Seeing the world in a new light

I’ve just been massacring my old webcam. Aside from the general catharsis of sticking a knife into a rather cheap relic of webcams past, the intention was to convert the PC Line 300a from a poor visible light capture into a poor infrared light capture device.

The general principle of converting a web or any other digital camera, comes from this webpage. Every CCD device is capable of recording infrared light (try pressing your remote control and looking at the front of it with your phone camera) and to stop this from interfering with the image obtained, the cameras come with IR blockers. This is the reason for the red tint when the lens catches the light just right. Somewhere, either on the CCD or by the lens itself, there is a square of glass that is to some extent opaque to infrared light. In the case of phone cameras, not that opaque as it would cost more, in the case of higher end CCDs, very opaque.

The steps to converting the camera from visible to infrared light come in two stages, therefore. Firstly, we have to remove the infrared blocker, to allow as much IR as possible to hit the CCD. Then we have to block out the visible light to ensure only the IR hits the sensor.

The first step is to get the lens out of the camera. For the PC Line 300a, this is easy. Focusing is achieved by turning the lens in its thread. Turn it one way too much and it drops out. Then comes the problem. Behind the lens array is the CCD on the circuit board – but no IR blocker. That is embedded in the plastic that makes the back end of the screwthread.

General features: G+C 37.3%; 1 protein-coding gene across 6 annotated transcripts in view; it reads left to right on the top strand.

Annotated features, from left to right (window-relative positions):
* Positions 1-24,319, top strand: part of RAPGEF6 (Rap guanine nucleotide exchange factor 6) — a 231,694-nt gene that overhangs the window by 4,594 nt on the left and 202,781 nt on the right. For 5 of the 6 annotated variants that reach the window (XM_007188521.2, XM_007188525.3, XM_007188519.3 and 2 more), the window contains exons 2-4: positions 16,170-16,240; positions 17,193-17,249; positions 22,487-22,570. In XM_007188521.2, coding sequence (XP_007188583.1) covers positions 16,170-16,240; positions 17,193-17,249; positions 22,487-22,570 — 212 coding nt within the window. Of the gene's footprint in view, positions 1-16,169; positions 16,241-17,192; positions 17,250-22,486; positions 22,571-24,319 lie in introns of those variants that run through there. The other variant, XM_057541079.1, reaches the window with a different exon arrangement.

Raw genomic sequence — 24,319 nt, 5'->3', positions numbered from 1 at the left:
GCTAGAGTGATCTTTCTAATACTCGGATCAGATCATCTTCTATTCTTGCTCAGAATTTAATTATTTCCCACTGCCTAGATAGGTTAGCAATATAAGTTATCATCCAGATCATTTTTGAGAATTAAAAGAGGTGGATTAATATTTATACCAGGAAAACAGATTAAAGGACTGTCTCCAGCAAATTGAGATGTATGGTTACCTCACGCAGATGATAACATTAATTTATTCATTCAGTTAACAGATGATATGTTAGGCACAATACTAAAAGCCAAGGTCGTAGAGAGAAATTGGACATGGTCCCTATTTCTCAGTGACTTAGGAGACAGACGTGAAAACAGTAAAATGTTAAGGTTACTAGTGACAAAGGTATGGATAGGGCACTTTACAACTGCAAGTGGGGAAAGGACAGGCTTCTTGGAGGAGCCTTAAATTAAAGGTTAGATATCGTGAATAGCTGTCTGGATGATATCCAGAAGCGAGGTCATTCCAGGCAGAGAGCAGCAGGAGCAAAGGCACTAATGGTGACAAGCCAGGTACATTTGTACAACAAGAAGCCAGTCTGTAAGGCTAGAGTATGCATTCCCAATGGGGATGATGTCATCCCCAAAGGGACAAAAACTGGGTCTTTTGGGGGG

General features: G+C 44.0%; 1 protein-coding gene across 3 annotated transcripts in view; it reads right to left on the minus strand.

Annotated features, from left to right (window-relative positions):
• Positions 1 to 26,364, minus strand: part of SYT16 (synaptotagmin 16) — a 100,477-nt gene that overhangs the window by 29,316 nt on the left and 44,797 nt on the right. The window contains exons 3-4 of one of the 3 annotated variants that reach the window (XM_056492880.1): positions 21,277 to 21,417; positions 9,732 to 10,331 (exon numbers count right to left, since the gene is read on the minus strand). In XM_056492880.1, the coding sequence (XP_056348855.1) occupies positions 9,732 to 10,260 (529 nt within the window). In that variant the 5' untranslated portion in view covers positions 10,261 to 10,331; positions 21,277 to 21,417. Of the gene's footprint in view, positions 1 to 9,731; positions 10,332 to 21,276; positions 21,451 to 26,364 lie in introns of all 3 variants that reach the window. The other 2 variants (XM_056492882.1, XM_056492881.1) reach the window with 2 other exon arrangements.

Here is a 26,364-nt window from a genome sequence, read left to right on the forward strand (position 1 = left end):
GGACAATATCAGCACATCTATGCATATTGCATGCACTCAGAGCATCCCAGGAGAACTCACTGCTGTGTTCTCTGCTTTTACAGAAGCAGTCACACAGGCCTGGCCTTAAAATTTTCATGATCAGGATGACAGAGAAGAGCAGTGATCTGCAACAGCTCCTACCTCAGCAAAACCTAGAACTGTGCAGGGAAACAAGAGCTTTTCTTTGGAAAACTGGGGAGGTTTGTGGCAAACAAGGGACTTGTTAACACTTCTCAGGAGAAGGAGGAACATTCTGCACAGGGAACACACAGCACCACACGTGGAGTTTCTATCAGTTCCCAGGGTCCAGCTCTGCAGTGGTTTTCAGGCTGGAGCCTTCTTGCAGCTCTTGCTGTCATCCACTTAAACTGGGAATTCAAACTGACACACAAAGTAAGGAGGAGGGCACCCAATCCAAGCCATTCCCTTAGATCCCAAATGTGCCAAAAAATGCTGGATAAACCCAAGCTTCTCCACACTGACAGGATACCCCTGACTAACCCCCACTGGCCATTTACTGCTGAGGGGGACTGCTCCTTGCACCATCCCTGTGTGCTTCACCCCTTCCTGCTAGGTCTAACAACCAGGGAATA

This I tackled with an old Woolworth’s multitool (you may have to improvise…). I filed away part of the back of the housing and picked away at the rest until it yielded the square. I then popped it out and dropped it in the nearest bin. Then I took an old exposed film and cut two new squares of the same length and width as the old blocker. These were placed into the housing in the same position as the old IR blocker to act as the new visible light blocker. Then I screwed the thing back together again and took a couple of pictures of me in a black t-shirt, holding up an illuminated phone display and a remote control, initially without pressing anything and then after a press… you can see the results.

Interesting though this may be, what is the point (beyond a demonstration of light beyond the physical spectrum to be done as part of activities at the young astronomer’s club this month at Kendal Museum, 17th of July)? Well some optical effects such as rainbows have a strong associated infrared signal and it just gives another interesting way to photograph the world and look at it.


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